On Tuesday, NFL executive vice president Troy Vincent said that the league was finalizing plans to have artificial noise in stadiums for teams that won't have fans. In the wake of the COVID-19 pandemic, some states aren't allowed to have large gatherings, while some are allowing it to happen at limited capacity.
Vincent also said the NFL has composed the same audio track for all teams to use as crowd noise. The league's competition committee will come together again at some point this week to put the final plans into motion. Those issues include maximum decibel level, and even continuing the plan to have stadiums with fans still allowed to use the audio track.
Which NFL Teams Allow Fans?
Next week, the Kansas City Chiefs will raise their Super Bowl championship banner in a home game against the Houston Texans on September 10. In total, 26 teams won't have any fans in the stands for Week 1. However, five teams – the Chiefs, Dallas Cowboys, Indianapolis Colts, Jacksonville Jaguars, and Miami Dolphins – will allow fans in some capacity.
The Cleveland Browns still have yet to decide whether they'll have fans in the stands. Being as how the season starts in a little under two weeks, they may want to figure that out sooner than later.
NFL commissioner Roger Goodell did say that some could allow fans in the stands as the season goes deeper into the fall. While it seems awkward, he did also say that he doesn't believe the teams allowing fans in the stadium will not have a competitive advantage.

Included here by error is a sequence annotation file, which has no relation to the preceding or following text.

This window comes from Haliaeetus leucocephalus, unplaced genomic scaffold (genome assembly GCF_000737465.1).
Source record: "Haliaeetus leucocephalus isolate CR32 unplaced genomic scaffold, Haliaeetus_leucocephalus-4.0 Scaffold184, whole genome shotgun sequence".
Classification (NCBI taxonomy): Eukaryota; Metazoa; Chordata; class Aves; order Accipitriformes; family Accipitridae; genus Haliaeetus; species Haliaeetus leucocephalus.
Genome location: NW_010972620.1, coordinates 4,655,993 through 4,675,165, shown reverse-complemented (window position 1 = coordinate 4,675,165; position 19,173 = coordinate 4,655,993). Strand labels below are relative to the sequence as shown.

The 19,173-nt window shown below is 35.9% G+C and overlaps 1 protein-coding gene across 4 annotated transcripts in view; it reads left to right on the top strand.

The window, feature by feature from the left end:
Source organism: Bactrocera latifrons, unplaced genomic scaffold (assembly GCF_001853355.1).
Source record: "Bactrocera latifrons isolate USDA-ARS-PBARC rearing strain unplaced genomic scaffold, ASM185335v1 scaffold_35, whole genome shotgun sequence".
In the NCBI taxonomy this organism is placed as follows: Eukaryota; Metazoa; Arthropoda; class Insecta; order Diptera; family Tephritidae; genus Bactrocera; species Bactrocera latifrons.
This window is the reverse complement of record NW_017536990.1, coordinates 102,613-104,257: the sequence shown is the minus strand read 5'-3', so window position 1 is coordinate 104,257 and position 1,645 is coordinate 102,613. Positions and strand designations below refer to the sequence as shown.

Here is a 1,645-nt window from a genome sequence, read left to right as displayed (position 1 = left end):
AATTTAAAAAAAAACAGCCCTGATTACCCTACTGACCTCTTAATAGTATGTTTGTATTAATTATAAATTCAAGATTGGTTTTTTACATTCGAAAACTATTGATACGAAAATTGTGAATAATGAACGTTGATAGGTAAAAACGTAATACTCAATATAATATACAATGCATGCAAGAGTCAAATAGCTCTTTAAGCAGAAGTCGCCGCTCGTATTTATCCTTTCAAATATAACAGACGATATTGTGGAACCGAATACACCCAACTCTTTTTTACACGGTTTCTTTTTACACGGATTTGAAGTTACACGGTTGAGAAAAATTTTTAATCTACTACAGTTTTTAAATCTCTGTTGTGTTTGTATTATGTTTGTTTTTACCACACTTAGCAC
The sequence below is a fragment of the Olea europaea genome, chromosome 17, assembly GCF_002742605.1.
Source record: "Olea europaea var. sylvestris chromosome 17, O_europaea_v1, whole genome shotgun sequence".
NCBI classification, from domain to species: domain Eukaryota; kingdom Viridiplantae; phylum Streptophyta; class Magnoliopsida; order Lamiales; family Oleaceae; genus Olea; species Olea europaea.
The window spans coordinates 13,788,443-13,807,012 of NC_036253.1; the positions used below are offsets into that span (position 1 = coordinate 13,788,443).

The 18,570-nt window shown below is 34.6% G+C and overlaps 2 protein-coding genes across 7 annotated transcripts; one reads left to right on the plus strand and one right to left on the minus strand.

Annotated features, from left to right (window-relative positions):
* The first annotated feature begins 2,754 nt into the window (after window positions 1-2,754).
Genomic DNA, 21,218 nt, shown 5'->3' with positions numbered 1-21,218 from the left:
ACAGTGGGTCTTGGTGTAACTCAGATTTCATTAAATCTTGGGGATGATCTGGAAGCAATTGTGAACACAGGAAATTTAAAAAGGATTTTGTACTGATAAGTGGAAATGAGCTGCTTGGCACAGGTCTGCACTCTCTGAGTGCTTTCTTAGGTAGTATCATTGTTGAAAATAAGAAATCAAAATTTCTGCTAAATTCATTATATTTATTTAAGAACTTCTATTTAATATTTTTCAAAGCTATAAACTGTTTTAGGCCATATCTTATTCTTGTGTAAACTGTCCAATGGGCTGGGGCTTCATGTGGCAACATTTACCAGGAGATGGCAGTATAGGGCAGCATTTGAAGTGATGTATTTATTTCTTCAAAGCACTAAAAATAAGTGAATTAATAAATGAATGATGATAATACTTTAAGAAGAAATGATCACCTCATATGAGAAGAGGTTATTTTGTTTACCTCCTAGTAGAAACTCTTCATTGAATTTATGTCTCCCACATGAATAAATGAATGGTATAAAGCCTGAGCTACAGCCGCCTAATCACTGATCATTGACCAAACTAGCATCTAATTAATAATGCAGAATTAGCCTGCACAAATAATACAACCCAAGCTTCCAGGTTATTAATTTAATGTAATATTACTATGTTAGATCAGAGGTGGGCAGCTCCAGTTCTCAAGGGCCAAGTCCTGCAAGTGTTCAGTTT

"We do not believe it is," Goodell said. "We do not see that. We obviously have varying capacity throughout the league. From our standpoint, we want to invite our fans in if we can do it safely and if we can do it with the full support of public health officials. We think our fans want to come to the stadium."
Goodell has taken a lot of heat for those comments, with critics saying that it's an advantage for teams to have fans. In reality, when is the last time you were intimidated by a crowd at 25-percent capacity? It just doesn't make sense.
Of course, the NFL has to worry about what happens if players and teams don't follow the protocols that are set in place.
"The big thing for us is to not get comfortable," Goodell said. "The protocols are working, but we're dealing with a lot of uncertainty here. This is a pandemic that we're still learning about. We've had to put together an entire infrastructure for testing across our league, getting results very quickly. But we really have to adapt to the medical community here and rely on our experts that have been wonderful in putting together this plan. ... We're not patting ourselves on the back yet. We're just on the eve of the season."
After all we've been through as a society, it'll certainly be a welcoming sight to have NFL games back in our lives. Although we are far from normalcy, the games all hold a special place in our hearts.